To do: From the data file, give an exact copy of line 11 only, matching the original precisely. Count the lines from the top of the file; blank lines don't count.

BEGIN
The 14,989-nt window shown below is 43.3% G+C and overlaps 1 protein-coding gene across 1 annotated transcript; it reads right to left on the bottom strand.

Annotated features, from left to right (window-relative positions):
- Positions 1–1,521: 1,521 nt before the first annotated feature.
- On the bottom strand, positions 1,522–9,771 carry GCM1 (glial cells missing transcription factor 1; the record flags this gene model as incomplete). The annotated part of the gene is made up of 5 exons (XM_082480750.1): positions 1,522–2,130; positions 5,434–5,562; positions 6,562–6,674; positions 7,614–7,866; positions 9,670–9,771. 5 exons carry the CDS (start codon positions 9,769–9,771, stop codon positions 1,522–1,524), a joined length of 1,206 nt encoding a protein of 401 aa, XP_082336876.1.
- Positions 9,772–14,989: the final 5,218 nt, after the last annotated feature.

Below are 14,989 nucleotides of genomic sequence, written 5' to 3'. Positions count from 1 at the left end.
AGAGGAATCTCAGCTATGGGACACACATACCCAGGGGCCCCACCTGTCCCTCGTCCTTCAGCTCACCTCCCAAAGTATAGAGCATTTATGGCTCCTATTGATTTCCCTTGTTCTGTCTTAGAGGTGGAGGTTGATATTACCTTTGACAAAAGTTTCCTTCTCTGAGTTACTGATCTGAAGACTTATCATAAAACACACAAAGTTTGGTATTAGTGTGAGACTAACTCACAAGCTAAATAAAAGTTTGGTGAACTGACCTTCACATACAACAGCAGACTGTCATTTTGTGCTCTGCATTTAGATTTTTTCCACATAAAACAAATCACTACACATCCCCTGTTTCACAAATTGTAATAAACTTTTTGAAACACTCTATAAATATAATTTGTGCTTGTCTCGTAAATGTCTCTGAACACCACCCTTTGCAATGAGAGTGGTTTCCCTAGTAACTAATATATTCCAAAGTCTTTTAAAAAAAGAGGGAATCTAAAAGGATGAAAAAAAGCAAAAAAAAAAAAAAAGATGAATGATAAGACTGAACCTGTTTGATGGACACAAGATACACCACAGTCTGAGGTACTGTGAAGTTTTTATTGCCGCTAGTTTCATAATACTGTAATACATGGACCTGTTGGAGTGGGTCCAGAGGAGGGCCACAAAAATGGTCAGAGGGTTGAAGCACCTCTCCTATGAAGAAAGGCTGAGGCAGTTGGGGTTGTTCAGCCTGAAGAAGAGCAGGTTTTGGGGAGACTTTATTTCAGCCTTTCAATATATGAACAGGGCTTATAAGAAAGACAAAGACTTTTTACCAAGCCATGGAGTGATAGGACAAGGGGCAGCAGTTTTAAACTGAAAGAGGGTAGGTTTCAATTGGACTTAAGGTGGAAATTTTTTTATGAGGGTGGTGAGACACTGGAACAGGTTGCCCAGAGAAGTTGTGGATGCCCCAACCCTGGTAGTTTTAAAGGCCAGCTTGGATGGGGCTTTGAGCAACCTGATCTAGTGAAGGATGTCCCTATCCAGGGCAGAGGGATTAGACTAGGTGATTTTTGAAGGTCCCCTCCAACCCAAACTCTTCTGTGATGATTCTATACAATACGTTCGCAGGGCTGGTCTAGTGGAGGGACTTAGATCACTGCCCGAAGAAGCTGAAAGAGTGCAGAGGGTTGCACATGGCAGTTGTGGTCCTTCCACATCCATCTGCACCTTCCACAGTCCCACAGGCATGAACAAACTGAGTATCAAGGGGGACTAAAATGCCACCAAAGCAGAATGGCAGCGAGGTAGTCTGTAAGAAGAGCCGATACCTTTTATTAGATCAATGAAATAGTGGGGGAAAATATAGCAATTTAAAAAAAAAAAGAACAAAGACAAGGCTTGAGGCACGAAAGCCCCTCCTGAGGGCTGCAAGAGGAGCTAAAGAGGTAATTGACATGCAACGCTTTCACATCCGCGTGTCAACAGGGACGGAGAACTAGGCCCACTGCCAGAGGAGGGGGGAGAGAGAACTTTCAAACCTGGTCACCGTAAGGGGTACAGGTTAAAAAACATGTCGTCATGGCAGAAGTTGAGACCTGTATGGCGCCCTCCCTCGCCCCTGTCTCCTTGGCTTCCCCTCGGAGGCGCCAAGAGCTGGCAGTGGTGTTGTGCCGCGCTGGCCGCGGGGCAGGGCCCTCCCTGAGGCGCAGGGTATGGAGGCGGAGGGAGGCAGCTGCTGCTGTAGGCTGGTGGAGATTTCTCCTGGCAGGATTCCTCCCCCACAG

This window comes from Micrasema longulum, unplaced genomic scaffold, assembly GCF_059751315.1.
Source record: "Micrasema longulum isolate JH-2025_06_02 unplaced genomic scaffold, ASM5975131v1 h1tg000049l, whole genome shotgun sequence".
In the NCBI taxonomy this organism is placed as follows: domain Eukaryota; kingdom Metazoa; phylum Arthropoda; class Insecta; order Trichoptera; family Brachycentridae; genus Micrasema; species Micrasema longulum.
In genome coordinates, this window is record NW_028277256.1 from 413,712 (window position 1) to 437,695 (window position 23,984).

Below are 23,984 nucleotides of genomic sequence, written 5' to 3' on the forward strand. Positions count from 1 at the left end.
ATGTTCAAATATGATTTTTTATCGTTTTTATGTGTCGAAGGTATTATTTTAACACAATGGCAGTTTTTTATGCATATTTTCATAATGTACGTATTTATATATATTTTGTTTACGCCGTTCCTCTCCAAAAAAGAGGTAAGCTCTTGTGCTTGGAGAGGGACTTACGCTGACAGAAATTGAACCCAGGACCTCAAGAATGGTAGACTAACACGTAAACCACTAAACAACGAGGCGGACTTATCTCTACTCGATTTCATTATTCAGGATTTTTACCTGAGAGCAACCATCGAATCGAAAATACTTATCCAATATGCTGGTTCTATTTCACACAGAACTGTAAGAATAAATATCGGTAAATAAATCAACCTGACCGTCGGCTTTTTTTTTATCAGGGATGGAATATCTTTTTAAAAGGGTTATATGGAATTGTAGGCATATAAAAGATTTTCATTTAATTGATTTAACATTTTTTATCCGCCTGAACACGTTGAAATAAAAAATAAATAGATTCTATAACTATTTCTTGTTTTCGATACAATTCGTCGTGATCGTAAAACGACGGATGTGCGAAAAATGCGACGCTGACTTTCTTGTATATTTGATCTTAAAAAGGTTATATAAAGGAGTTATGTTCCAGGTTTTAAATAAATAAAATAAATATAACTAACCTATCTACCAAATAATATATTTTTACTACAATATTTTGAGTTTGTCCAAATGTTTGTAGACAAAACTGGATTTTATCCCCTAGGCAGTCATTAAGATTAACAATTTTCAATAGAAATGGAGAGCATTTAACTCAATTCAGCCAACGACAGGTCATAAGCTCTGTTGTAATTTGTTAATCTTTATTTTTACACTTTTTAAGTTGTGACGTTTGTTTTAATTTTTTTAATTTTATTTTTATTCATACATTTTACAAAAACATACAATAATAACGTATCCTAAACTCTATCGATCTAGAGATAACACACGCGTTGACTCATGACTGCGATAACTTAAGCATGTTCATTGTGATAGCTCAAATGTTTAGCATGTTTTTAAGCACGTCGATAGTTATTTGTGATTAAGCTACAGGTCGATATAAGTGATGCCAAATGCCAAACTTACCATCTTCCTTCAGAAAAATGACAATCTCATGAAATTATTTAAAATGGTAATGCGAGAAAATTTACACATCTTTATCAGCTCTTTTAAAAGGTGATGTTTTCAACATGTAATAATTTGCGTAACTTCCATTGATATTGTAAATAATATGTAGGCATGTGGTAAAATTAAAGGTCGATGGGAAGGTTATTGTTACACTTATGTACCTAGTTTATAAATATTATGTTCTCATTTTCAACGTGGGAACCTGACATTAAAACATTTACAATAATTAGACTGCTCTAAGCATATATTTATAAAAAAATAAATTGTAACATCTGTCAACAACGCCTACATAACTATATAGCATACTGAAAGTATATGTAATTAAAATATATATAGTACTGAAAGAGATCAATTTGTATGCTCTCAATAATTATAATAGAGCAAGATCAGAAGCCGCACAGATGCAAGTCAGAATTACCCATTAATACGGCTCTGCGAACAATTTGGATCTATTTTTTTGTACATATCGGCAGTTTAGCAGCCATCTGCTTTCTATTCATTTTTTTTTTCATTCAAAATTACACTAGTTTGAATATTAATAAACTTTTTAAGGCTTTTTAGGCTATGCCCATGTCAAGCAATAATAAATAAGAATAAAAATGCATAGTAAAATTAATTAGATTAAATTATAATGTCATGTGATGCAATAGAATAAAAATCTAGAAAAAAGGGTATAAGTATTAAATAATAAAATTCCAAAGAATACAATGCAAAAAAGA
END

In genome coordinates, this window is record NW_028277256.1 from 413,712 (window position 1) to 437,695 (window position 23,984).